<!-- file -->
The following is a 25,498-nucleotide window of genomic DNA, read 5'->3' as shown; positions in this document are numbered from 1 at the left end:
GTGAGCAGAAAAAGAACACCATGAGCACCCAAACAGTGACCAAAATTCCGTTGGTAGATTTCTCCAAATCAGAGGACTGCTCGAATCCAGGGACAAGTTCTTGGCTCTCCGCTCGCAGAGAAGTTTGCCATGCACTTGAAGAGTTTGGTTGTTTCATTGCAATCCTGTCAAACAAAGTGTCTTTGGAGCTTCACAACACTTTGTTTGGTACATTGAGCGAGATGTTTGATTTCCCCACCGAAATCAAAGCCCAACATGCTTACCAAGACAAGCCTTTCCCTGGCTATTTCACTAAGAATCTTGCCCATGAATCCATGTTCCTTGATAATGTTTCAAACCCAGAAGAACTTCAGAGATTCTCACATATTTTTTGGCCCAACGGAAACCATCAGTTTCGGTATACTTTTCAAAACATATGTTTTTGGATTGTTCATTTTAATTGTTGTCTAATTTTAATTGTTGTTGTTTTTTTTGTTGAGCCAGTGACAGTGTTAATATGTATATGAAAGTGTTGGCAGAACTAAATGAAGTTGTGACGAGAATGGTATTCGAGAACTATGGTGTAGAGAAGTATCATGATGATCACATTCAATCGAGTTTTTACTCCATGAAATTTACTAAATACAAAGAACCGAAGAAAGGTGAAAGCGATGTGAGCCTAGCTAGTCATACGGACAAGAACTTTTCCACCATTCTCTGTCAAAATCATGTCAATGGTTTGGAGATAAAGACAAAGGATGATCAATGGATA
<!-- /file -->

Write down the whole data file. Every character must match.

The following is a 25,498-nucleotide window of genomic DNA, read 5'->3' as shown; positions in this document are numbered from 1 at the left end:
GTGAGCAGAAAAAGAACACCATGAGCACCCAAACAGTGACCAAAATTCCGTTGGTAGATTTCTCCAAATCAGAGGACTGCTCGAATCCAGGGACAAGTTCTTGGCTCTCCGCTCGCAGAGAAGTTTGCCATGCACTTGAAGAGTTTGGTTGTTTCATTGCAATCCTGTCAAACAAAGTGTCTTTGGAGCTTCACAACACTTTGTTTGGTACATTGAGCGAGATGTTTGATTTCCCCACCGAAATCAAAGCCCAACATGCTTACCAAGACAAGCCTTTCCCTGGCTATTTCACTAAGAATCTTGCCCATGAATCCATGTTCCTTGATAATGTTTCAAACCCAGAAGAACTTCAGAGATTCTCACATATTTTTTGGCCCAACGGAAACCATCAGTTTCGGTATACTTTTCAAAACATATGTTTTTGGATTGTTCATTTTAATTGTTGTCTAATTTTAATTGTTGTTGTTTTTTTTGTTGAGCCAGTGACAGTGTTAATATGTATATGAAAGTGTTGGCAGAACTAAATGAAGTTGTGACGAGAATGGTATTCGAGAACTATGGTGTAGAGAAGTATCATGATGATCACATTCAATCGAGTTTTTACTCCATGAAATTTACTAAATACAAAGAACCGAAGAAAGGTGAAAGCGATGTGAGCCTAGCTAGTCATACGGACAAGAACTTTTCCACCATTCTCTGTCAAAATCATGTCAATGGTTTGGAGATAAAGACAAAGGATGATCAATGGATA